Gap year during college-what to consider?

<p>My D has an opportunity to live abroad for a little over a year serving as a nanny for family friends. She would go after her sophomore year of college, and then return and finish her last two years. We know her scholarship will be there for her after the leave - it's good for 8 semesters. What else do we need to consider before going ahead and deviating from the original plan of college for 4 years straight? Could taking this break hurt her in any way when she is applying for jobs after graduation? She will be in a brand new culture, learning a new language, and perhaps taking a class or two at a University while there, maybe not (all depending on schedule and cost). We are not a family that travels extensively, so this is quite an unusual opportunity she is not likely to get again. She does want to work for the US gov and would like to work overseas, though. Any advice is appreciated.</p>

<p>I think there’s no “one true way” to go through life/ college, and one should take advantage of as many opportunities as possible…this sounds like a great opportunity. </p>

<p>If you D wants the credit to transfer she needs to get permission from her school a head of time. Even if she doesn’t… she should consider that future jobs/ grad schools may ask for that transcript.</p>

<p>It’s probably a good idea for you D to map out a plan for future semesters, so there are no surprises. </p>

<p>A friend of mine is studying abroad fall semester, and wants a federal internship for the summer of 2013. The problem, she tells me, is that she has to be state side for the background check, and the deadline for these internships is when she is abroad. So I guess as long your your D isn’t planning on a federal internship the following summer she will be fine.</p>

<p>Can she do a year abroad instead?</p>

<p>I don’t see any real downsides. The opportunity to learn to speak a foreign language fluently is in itself priceless. If it were me that is what I would concentrate on. It doesn’t matter if she gets credit for it or not. Being able to put that on your resume can be very useful. I spent a gap year before I started college and then put my language to use by writing a thesis that took me back to that country. I even got a grant to pay for summer research.</p>

<p>What country? (Since she wants to work for the U.S. Government, she should keep her future security clearance in mind.)</p>

<p>^Just don’t do anything stupid. I had a friend in France who later worked for the State Department, they came and interviewed me to find out what she’d been up to there. Luckily I could be perfectly honest and say she didn’t do drugs and that she had studied where she said she had.</p>

<p>Make sure she will get her scholarship back. Some schools say 8 semesters in a row… You don’t want her to come back and have the scholarship suddenly disappear.</p>

<p>I would try to see if she could do a modified year abroad or a real year abroad with modified babysitting duties.</p>

<p>I don’t think a one year break will hurt your daughter in jobs. Likely, it will help her if she achieves some proficiency in the new language. It’ll also teach her some cultural facility and broaden her horizons. It sounds like a great opportunity for her. Lots of people take breaks to take opportunities that shouldn’t be missed. A year abroad would likely be far more expensive, since you would be paying for it instead of her getting paid (although most schools will let you transfer your financial aid).</p>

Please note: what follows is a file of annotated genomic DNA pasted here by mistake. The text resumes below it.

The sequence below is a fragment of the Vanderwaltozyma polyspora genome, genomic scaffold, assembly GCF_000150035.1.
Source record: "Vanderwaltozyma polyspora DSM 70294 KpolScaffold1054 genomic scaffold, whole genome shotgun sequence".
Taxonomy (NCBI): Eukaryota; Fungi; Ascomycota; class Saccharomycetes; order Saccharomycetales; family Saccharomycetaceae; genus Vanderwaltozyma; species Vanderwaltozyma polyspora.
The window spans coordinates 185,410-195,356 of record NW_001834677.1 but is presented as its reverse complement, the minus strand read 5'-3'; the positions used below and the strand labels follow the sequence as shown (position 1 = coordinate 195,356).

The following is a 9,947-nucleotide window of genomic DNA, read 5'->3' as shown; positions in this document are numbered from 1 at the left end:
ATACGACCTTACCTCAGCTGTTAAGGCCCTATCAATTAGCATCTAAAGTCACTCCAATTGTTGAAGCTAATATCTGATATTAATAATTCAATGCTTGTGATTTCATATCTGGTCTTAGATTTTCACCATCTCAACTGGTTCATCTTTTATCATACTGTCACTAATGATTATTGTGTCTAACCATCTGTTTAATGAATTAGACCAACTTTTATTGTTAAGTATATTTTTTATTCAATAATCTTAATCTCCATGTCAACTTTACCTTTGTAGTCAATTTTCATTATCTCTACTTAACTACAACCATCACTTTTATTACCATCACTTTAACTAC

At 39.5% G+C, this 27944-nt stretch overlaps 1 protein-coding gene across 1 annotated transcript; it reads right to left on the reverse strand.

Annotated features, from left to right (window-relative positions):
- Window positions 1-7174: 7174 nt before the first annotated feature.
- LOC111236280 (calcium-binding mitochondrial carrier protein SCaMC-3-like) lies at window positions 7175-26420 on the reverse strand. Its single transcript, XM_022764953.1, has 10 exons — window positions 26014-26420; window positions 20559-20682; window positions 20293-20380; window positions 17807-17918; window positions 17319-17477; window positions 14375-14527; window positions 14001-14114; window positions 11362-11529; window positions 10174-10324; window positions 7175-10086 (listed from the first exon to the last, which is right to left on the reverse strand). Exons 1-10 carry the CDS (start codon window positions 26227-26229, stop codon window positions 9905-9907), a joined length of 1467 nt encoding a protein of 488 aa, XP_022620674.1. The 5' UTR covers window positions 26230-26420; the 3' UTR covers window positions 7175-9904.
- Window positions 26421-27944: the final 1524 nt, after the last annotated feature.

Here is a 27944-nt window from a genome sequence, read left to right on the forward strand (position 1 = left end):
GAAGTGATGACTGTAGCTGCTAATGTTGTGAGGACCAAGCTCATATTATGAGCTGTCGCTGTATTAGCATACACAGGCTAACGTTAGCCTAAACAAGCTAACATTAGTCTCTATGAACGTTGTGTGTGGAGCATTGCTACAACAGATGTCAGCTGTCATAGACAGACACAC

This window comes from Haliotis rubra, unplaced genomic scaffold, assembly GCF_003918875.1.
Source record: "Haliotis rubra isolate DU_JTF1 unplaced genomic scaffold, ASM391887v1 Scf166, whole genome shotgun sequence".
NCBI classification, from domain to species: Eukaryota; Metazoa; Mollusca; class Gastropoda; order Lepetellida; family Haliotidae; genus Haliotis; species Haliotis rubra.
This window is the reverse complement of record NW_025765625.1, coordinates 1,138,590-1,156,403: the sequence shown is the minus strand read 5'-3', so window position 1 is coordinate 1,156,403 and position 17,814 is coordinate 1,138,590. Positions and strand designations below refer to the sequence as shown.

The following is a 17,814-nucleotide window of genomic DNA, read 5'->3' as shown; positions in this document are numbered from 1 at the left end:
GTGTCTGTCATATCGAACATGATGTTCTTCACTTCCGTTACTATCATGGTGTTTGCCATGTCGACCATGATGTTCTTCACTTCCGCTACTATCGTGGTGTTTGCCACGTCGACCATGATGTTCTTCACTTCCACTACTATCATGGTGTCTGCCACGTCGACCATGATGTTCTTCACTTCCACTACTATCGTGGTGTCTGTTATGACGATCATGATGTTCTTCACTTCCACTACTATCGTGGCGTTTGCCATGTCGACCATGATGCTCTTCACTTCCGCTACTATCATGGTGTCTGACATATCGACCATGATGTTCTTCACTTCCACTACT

<p>Thanks for all the replies. We could never afford to finance even a semester abroad, and her school financial aid (scholarship and grant) is only for on-campus. The children she would nanny would be in grade school, so the hope was D could take a course, or intern or volunteer with her time when kids were in school. My D is very level headed and knows that what she does now will have an impact on security clearance, job prospects later.</p>

<p>teachandmom, it can be a fabulous opportunity… or it can be just a regular babysitting job except in a place where no one understands her :slight_smile: So before she accepts, make sure, specifically, what her responsibilities are. Evenings? cooking and cleaning? Weekends? How many children? Will she get a regular schedule of responsibilities or is your daughter/family going to try to “wing it?” Make sure she has the oppportunity to take language classes while her charges are in school. Is there a language school/university near by? What are the costs and who pays for them? What happens if a child gets sick on her ‘school’ day: does that mean your daughter misses her class too? What happens if SHE gets sick?</p>

<p>These are the kinds of questions (all I can think of right off the bat, but I’m sure there are lots more) that would be best answered beforehand. Look around the web for information about being an au pair - essentially, that’s what your daughter will be doing. Like I said, some au pair experiences are lifechanging, amazing opportutnies. For others, it can be disappointing and frustrating if the parameters and expectations on both sides aren’t clearly defined before day 1.</p>

<p>OP - At some school semester abroad turns out being cheaper for the scholarship students. (Example - if only tuition charged, not room/board)</p>

<p>health care?</p>

<p>It sounds like a wonderful opportunity and if she were my daughter I would encourage her to do it. </p>

<p>As someone who spent many years in human resources I can’t imagine this being an issue with employers. In fact, it would most likely be viewed in a very positive light. Remember, many, many students take more than four years to complete their degrees and for most of them it is for far more mundane reasons such as over-crowded schools or the need to earn money to pay for school.</p>